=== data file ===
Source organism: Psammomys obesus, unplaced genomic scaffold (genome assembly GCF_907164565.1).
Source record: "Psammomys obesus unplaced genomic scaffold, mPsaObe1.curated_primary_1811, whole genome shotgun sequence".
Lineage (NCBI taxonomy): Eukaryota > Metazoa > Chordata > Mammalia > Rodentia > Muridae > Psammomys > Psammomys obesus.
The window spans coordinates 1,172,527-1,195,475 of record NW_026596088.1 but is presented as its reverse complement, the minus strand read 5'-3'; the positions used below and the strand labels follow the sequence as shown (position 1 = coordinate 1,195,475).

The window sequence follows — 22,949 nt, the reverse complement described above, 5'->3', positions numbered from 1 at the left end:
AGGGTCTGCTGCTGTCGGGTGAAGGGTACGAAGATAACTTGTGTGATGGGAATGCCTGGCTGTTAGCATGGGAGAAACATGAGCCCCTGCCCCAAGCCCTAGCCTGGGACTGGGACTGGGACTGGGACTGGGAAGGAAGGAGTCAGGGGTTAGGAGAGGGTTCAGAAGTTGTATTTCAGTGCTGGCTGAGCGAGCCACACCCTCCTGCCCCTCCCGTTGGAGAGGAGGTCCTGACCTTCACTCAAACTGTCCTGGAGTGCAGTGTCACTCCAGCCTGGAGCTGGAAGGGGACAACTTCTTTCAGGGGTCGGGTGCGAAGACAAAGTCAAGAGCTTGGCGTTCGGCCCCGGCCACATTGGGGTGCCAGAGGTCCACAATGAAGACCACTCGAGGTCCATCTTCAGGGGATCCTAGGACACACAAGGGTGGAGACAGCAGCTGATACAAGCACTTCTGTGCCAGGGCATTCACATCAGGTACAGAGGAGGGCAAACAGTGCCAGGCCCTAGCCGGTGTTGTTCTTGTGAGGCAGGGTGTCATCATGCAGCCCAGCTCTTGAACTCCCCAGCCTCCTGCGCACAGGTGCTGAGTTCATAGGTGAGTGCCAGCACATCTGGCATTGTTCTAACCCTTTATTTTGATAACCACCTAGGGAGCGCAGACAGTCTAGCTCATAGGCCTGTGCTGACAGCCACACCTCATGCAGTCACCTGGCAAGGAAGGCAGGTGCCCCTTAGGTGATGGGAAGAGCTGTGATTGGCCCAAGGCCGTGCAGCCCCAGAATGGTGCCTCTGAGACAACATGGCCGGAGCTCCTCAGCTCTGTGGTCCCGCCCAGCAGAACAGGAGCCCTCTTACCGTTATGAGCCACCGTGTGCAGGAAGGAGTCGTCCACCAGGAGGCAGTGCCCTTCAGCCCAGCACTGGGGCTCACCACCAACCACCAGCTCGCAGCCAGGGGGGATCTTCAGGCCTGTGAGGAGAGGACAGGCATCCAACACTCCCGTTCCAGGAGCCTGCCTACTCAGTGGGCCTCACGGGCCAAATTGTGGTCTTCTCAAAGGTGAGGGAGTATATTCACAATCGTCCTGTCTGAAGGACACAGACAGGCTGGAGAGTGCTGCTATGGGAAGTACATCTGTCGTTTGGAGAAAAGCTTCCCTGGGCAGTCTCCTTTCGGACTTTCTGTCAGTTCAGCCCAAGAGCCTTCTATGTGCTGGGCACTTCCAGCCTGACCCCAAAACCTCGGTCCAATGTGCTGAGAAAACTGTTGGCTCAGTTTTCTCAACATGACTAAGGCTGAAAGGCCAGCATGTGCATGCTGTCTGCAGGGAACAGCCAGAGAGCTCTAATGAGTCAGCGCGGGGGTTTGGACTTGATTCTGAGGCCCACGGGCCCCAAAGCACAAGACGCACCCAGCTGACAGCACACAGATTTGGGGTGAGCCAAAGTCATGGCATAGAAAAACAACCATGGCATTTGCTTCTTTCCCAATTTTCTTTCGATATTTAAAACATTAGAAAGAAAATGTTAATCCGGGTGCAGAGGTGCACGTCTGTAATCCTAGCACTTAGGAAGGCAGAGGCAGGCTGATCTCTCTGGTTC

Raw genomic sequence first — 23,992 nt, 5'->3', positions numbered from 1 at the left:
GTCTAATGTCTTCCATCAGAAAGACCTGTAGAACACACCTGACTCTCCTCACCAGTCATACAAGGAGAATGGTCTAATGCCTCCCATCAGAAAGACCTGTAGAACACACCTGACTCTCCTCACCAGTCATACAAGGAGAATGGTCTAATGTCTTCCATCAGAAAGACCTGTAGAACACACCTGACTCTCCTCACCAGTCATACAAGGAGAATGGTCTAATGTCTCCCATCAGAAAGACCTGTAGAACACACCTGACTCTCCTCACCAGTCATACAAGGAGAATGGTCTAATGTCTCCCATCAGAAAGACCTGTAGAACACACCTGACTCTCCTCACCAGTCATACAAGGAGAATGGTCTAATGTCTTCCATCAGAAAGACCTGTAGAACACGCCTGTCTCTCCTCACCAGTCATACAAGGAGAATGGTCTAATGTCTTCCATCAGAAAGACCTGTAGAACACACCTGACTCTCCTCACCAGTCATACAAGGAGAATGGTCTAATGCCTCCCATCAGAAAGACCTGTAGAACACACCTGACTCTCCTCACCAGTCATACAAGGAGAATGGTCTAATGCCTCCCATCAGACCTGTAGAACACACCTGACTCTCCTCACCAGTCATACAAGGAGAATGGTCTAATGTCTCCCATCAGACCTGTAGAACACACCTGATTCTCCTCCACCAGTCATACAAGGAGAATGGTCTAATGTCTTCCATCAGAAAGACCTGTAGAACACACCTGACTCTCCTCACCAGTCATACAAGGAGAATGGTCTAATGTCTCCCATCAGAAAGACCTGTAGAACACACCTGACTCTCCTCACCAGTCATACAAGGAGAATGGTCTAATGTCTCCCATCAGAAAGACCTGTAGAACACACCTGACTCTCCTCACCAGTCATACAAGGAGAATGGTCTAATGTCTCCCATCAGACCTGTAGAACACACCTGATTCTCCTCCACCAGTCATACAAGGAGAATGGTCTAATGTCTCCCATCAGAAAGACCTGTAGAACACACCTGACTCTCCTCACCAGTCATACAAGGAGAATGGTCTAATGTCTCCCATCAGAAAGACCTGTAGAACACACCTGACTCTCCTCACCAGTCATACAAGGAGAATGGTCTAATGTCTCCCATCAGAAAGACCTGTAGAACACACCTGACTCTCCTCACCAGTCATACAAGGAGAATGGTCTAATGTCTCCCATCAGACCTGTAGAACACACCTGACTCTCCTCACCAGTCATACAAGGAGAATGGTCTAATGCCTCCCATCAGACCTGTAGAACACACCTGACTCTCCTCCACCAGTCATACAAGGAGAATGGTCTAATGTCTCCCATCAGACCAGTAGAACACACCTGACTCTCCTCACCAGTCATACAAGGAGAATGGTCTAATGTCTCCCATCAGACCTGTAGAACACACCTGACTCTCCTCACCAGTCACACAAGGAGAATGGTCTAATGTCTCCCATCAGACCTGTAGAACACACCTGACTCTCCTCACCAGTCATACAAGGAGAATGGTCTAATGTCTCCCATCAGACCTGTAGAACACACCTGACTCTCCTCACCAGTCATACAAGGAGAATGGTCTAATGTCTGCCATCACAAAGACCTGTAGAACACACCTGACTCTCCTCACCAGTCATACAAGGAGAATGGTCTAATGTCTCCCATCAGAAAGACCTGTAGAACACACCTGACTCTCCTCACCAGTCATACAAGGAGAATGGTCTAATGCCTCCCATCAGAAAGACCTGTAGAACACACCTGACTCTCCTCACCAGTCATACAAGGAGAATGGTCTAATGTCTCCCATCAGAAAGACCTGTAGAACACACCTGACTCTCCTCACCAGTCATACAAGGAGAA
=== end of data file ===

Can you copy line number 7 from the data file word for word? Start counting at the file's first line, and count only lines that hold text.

Raw genomic sequence first — 23,992 nt, 5'->3', positions numbered from 1 at the left: